The idea for Peloton came to John and Jill Foley when they realized that they loved spinning classes, but could never find the same energy and motivation when working out at home.
John, then a President at Barnes & Noble, was simultaneously taking note of trends in the tablet market. The content available to a tablet is more valuable than the tablet itself, and he realized that indoor cyclists want good content as well–the invigorating experience of working out in a studio. He set out to find a way to utilize technology to transform the home workout, quickly assembling a team to help realize the ambitious goal.
The team spent about 18 months developing and prototyping the system. The result is a combination of stationary bike, computer system, physical studio space with great cycling instructors, and software to connect it all as well as integrate key gamification and social elements. The team launched a Kickstarter campaign in mid-2013, to large success, and raised another $10.5 million in 2014.
The design of the bike itself is pretty impressive all on its own. The chain is replaced with a smooth and quiet belt drive. A magnetic system is employed in place of typical brake pads. The compact frame is constructed with carbon steel, and the micro-adjusting seat easily accommodates any rider.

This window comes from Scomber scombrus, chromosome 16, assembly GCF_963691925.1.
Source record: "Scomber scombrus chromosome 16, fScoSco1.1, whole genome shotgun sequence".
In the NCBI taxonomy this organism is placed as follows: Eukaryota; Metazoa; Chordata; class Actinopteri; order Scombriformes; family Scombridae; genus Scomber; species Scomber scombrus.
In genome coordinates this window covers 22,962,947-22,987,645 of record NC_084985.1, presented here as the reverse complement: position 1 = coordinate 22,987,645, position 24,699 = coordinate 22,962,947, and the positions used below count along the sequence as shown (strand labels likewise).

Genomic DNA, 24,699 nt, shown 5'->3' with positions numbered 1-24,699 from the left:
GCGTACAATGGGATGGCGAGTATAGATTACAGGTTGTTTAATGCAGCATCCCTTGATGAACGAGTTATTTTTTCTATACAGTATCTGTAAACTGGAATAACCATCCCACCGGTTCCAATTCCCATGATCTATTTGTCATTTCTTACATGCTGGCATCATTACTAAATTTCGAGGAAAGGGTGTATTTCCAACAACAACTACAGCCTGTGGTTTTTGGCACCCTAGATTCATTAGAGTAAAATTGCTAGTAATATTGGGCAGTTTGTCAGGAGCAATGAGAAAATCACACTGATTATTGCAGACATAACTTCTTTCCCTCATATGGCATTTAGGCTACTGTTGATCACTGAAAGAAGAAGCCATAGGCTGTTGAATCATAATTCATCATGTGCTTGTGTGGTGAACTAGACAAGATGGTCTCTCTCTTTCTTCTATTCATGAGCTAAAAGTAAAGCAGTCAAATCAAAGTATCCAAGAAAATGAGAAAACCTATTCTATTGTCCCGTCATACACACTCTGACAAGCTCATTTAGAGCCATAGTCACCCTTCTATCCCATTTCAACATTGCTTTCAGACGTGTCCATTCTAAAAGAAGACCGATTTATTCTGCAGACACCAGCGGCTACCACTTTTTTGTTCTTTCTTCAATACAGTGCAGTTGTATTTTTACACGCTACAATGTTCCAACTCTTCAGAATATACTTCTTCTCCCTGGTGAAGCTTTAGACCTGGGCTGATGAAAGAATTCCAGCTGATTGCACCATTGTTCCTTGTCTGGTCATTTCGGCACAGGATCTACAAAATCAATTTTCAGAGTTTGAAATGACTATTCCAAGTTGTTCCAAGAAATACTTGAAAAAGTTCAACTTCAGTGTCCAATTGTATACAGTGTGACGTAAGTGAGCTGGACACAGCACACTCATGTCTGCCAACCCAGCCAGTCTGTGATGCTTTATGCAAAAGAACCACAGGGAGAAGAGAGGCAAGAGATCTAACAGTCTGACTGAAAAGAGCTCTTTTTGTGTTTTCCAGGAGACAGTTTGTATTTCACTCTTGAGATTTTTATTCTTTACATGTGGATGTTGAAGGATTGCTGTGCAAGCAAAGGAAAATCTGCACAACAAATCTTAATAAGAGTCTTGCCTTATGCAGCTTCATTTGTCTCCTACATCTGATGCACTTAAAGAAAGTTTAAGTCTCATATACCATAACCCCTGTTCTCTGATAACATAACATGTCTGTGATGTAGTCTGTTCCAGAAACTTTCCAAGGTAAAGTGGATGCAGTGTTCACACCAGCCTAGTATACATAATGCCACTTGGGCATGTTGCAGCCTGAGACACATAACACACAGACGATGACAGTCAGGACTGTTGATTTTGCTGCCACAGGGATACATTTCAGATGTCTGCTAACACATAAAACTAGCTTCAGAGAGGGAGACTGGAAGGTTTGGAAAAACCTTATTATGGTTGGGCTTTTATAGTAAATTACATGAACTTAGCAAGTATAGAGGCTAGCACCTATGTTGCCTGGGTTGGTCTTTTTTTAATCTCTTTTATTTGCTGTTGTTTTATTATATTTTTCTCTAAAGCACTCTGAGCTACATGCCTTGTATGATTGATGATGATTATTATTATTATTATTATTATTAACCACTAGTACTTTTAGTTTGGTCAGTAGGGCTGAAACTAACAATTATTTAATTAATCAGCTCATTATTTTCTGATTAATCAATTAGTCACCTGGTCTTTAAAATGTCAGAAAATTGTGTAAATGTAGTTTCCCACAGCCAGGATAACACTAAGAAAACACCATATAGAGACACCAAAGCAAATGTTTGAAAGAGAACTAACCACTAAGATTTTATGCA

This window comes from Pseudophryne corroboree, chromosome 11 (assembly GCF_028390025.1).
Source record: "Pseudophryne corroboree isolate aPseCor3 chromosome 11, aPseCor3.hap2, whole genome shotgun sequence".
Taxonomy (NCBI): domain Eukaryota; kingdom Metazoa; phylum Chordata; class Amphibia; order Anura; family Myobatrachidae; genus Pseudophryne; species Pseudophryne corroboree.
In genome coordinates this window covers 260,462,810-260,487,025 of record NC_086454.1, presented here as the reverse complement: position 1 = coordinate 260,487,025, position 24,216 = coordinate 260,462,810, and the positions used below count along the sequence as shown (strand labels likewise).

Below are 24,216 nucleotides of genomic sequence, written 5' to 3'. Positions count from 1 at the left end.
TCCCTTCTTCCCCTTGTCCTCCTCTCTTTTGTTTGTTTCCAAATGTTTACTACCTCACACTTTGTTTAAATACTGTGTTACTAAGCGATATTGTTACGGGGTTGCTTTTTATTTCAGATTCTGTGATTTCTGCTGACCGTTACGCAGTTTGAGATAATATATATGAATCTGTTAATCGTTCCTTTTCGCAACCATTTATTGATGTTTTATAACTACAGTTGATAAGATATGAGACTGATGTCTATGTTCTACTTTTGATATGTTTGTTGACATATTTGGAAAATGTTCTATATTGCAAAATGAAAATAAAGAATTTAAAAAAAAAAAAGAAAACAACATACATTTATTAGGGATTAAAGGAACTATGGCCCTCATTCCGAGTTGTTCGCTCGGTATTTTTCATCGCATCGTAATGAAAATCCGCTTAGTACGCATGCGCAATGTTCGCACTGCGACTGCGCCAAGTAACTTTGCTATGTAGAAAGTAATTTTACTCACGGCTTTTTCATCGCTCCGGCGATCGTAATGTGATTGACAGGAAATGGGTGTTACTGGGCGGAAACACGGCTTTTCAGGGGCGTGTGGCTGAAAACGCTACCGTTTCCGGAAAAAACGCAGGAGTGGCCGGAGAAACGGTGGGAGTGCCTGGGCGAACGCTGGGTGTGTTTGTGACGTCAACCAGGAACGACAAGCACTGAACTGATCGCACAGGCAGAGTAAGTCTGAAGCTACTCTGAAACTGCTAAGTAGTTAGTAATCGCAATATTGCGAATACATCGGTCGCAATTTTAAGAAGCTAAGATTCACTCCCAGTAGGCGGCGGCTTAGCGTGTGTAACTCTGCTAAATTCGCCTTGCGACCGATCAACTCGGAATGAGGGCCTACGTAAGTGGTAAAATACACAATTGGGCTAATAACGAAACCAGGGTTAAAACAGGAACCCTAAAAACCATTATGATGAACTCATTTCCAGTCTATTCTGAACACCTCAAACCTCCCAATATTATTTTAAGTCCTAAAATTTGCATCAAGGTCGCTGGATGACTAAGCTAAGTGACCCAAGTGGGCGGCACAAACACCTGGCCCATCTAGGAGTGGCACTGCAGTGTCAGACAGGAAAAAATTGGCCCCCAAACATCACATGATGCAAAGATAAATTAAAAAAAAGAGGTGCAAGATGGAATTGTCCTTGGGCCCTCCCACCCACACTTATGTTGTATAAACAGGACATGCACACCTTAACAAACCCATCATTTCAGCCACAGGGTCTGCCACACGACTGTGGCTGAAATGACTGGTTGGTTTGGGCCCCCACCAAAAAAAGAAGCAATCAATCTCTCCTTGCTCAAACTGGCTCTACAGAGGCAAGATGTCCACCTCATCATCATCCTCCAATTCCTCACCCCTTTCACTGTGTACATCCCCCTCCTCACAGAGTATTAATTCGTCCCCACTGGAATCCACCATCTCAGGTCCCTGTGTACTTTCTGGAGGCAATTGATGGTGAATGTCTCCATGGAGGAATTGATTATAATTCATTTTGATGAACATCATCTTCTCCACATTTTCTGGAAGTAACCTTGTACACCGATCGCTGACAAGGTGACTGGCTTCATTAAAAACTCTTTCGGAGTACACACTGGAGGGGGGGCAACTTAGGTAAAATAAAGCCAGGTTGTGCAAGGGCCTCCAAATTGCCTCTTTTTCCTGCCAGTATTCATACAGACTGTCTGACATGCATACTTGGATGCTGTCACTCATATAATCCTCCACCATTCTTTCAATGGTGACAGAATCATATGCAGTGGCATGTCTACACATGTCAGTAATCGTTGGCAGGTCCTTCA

As for the computer, the sweat-resistant screen is 4x the size of a typical tablet–plenty large enough to watch the instructor while video chatting with other cyclists. The system is sleek and quiet, and made to fit right in to any living room –no more hiding in the basement!
Here are some photos documenting the design and prototyping process that went into making Peloton Cycle:
The term “peloton” refers to the main pack of riders at the front of a road cycling race. Riders in a peloton work together to conserve energy and perform better. At Peloton Cycle, based in New York, the team is comprised of technology and cycling enthusiasts working together to deliver on their ambitious goals.